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Regional law firm hopes to gain new Jamaican clients

Published:Sunday | January 4, 2015 | 12:00 AM
JMMB Groups Donna Duncan-Scott (second right) receives a gift of appreciation as guest speaker at the Lex Caribbean launch of its new Entrepreneurial Business Unit on November 13, 2014. Also pictured are Lex team members, from left, Colleen Coleman-Wright, Dale Neblett-Brown, Garth Patterson, QC, and Maia Wilson.-Contributed

Tameka Gordon, Business Reporter

Regional law firm Lex Caribbean is hoping to tap a new slate of clients in Jamaica through its recently launched Entrepreneurial Business Unit (EBU), which offers discounted rates for legal services to small businesses and start-ups in its bid to gin up its presence here.

While the commercial law firm has been in Jamaica for about 11 years, its slate of clients has predominantly been the more established entities, but with added focus now on the growth of the economy through small and micro enterprisers, Lex Caribbean is stepping up its play for this segment of clients.

In this climate, you want to have your big clients for your firm. But we are also aware of the times that we are living in and that people are more conscious of their spending, Maia Wilson, senior associate at Lex, told Sunday Business.

With the Governments push to improve the economy through entrepreneurship, Wilson said the company also recognised that legal fees can be very daunting for entrepreneurs that are starting up.

For example, if you want to incorporate your first business, get a contract drafted or get basic advice. Sometimes when they call and get a quote you dont hear back from them, Wilson reasoned.

The EBU provides several services for start-ups and SMEs, including company registration, patents, commercial contracts, company secretarials and security documentation for seeking financing, among others.

The idea is that they are supposed to be succeeding and we are supposed to be helping them to grow and cover all their bases. So we do their trademarks, we make sure their contracts are tight, et cetera, she said.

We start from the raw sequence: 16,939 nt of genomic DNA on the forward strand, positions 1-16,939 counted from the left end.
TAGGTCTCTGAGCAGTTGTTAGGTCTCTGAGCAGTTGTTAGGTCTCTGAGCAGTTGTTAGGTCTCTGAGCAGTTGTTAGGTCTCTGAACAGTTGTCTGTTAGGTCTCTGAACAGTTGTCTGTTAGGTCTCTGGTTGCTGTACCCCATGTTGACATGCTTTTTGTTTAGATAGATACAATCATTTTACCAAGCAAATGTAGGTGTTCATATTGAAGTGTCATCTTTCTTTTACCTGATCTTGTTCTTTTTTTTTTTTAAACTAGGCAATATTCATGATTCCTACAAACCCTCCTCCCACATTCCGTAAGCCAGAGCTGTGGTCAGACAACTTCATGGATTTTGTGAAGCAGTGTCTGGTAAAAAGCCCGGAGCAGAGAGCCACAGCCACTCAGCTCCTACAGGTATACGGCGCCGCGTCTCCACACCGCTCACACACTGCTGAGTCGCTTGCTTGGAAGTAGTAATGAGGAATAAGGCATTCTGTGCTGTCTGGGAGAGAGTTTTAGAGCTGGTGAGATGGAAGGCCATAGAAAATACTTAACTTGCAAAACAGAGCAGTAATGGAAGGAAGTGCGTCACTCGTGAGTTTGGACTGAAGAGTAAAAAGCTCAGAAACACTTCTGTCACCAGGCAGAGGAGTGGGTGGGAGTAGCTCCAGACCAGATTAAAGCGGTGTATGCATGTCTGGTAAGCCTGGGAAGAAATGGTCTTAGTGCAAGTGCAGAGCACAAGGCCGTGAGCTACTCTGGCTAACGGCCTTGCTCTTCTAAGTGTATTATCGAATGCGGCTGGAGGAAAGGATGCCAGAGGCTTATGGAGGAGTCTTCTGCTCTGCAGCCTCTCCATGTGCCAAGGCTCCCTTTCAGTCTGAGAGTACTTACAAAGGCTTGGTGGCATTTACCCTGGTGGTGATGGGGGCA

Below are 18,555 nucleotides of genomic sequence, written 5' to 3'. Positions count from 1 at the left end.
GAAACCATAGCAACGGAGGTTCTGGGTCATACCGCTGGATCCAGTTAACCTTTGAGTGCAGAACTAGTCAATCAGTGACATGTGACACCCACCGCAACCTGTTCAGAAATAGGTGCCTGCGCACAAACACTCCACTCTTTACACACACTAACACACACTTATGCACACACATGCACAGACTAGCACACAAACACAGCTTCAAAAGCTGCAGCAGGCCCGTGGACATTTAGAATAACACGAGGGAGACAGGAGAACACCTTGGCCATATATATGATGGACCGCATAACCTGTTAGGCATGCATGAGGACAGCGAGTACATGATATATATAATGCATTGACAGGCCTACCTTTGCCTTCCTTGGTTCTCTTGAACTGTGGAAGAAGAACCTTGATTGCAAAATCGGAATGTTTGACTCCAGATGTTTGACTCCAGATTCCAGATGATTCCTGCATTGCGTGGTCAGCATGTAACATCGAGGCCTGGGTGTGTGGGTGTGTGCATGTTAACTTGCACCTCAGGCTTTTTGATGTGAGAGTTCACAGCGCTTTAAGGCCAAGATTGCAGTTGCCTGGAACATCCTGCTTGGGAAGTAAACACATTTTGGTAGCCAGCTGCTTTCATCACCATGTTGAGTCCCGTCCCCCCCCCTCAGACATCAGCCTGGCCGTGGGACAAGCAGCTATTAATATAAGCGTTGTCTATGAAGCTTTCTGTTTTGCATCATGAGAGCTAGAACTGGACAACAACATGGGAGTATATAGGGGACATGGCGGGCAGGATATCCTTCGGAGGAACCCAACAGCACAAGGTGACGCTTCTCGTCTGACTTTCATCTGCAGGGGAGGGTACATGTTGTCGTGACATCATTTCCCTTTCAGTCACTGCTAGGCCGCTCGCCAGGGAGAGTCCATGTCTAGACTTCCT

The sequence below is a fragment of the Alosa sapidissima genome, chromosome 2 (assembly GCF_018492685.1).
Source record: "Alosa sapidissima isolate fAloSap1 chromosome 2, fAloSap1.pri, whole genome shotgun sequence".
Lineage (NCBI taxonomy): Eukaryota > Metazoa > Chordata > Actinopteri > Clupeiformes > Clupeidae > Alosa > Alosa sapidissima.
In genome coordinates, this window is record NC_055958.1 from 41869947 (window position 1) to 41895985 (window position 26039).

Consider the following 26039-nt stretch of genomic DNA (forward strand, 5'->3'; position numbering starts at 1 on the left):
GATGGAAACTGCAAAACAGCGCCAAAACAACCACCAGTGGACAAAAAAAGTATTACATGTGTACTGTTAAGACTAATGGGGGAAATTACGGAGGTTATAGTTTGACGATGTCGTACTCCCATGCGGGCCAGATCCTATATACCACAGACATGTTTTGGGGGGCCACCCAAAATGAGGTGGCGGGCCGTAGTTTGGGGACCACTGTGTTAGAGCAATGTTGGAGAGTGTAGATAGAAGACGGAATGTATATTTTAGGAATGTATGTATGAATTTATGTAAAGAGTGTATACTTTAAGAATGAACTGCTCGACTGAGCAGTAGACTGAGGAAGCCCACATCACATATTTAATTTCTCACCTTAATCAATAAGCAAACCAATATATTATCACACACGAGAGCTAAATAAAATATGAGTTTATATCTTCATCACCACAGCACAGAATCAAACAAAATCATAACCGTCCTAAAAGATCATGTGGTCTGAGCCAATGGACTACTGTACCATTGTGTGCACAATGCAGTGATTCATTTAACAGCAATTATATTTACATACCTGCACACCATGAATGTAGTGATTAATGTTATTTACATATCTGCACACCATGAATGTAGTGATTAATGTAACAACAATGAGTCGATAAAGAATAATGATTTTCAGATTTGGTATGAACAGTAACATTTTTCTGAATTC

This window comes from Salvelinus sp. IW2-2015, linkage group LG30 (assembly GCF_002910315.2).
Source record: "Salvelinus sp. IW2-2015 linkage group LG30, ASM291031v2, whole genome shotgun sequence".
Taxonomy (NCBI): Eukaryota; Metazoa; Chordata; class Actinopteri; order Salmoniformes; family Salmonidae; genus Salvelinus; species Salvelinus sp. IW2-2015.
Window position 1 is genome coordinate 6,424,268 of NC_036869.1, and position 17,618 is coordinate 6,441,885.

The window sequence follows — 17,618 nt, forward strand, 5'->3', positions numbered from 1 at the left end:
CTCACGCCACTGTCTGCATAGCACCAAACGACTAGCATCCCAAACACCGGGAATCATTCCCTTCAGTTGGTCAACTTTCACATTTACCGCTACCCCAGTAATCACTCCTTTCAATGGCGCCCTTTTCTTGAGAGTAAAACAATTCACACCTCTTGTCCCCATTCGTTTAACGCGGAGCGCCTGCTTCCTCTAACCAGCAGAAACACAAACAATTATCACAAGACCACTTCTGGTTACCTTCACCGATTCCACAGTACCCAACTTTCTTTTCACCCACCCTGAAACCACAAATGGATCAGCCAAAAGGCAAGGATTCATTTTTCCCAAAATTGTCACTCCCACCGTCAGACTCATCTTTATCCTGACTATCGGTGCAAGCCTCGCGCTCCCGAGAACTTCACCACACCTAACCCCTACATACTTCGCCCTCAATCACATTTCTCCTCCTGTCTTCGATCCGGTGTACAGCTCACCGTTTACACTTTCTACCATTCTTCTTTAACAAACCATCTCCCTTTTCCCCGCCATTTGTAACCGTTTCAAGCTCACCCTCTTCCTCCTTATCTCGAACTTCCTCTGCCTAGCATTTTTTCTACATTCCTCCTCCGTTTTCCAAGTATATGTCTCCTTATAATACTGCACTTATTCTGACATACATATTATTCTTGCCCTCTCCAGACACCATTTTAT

The process of grooming the EBU clients is very fluid she said, noting that the company will access the clients growth on a client-by-client basis.

brand loyalty

As the company grows and becomes more profitable, Lex hopes to maintain brand loyalty because you would have been there with them from the beginning, the senior associate said.

We realise that, if we try to work with these smaller companies at lower rates, then eventually they will become successful businesses and then they will be loyal clients, said Wilson.

The company relocated from its Olivier Road location to the Jamaica Promotions Corporation (JAMPRO) offices in November 2014 and has made a significant investment in setting up shop at its new location for the new push, Wilson said.

The company prides itself on being the only regional law firm in the Caribbean.

We have offices in Trinidad and Tobago, Barbados and Jamaica, Wilson said of the company.

Lex also has a satellite office in London which feeds clients to its Caribbean offices.

If there is a company or client which has an interest in the Caribbean, the London offices job is to send them here, Wilson said, noting that the company does not actually practise in England.

The 11-year-old Jamaica office is the youngest of the three locations, with Barbados and Trinidad started some 15 years ago.

Lex is the the biggest firm in Barbados and the second biggest in Trinidad, Wilson said of the companys regional ranking.

The Jamaican office is staffed by 11.

The Barbados location also offers an EBU and we thought it would be perfect to have one in Jamaica as well, said Wilson.

She said the company hopes to use the EBU to grow its client base locally while it seeks to also improve its entrenchment in the local commercial landscape.

Its a win-win. It helps us grow our client base, it helps the economy, and it helps the entrepreneurs. So we cant really see the downside to it, the senior associate said.